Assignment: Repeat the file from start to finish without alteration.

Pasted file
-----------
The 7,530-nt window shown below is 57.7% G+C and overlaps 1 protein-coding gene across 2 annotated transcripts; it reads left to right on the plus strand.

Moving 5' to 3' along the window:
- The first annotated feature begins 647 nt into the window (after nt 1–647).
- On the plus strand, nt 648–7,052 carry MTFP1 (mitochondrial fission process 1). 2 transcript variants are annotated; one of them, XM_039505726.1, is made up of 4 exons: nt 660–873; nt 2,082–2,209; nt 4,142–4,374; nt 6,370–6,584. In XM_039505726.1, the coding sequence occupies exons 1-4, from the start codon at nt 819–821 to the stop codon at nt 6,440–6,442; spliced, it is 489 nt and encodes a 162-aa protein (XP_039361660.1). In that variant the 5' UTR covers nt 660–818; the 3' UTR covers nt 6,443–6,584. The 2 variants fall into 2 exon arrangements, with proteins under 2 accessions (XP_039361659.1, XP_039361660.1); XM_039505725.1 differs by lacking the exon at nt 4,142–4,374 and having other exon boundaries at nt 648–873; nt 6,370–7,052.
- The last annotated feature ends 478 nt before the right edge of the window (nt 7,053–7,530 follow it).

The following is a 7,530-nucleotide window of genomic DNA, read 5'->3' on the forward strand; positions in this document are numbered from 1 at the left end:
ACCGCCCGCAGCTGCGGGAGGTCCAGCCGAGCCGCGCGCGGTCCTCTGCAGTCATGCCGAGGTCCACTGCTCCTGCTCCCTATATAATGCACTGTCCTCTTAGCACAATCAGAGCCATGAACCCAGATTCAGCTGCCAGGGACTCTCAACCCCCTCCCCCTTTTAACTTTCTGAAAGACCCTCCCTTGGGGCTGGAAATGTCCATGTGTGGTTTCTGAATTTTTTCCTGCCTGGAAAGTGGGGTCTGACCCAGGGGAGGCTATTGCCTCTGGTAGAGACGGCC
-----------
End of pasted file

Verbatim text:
The 7,530-nt window shown below is 57.7% G+C and overlaps 1 protein-coding gene across 2 annotated transcripts; it reads left to right on the plus strand.

Moving 5' to 3' along the window:
- The first annotated feature begins 647 nt into the window (after nt 1–647).
- On the plus strand, nt 648–7,052 carry MTFP1 (mitochondrial fission process 1). 2 transcript variants are annotated; one of them, XM_039505726.1, is made up of 4 exons: nt 660–873; nt 2,082–2,209; nt 4,142–4,374; nt 6,370–6,584. In XM_039505726.1, the coding sequence occupies exons 1-4, from the start codon at nt 819–821 to the stop codon at nt 6,440–6,442; spliced, it is 489 nt and encodes a 162-aa protein (XP_039361660.1). In that variant the 5' UTR covers nt 660–818; the 3' UTR covers nt 6,443–6,584. The 2 variants fall into 2 exon arrangements, with proteins under 2 accessions (XP_039361659.1, XP_039361660.1); XM_039505725.1 differs by lacking the exon at nt 4,142–4,374 and having other exon boundaries at nt 648–873; nt 6,370–7,052.
- The last annotated feature ends 478 nt before the right edge of the window (nt 7,053–7,530 follow it).

The following is a 7,530-nucleotide window of genomic DNA, read 5'->3' on the forward strand; positions in this document are numbered from 1 at the left end:
ACCGCCCGCAGCTGCGGGAGGTCCAGCCGAGCCGCGCGCGGTCCTCTGCAGTCATGCCGAGGTCCACTGCTCCTGCTCCCTATATAATGCACTGTCCTCTTAGCACAATCAGAGCCATGAACCCAGATTCAGCTGCCAGGGACTCTCAACCCCCTCCCCCTTTTAACTTTCTGAAAGACCCTCCCTTGGGGCTGGAAATGTCCATGTGTGGTTTCTGAATTTTTTCCTGCCTGGAAAGTGGGGTCTGACCCAGGGGAGGCTATTGCCTCTGGTAGAGACGGCC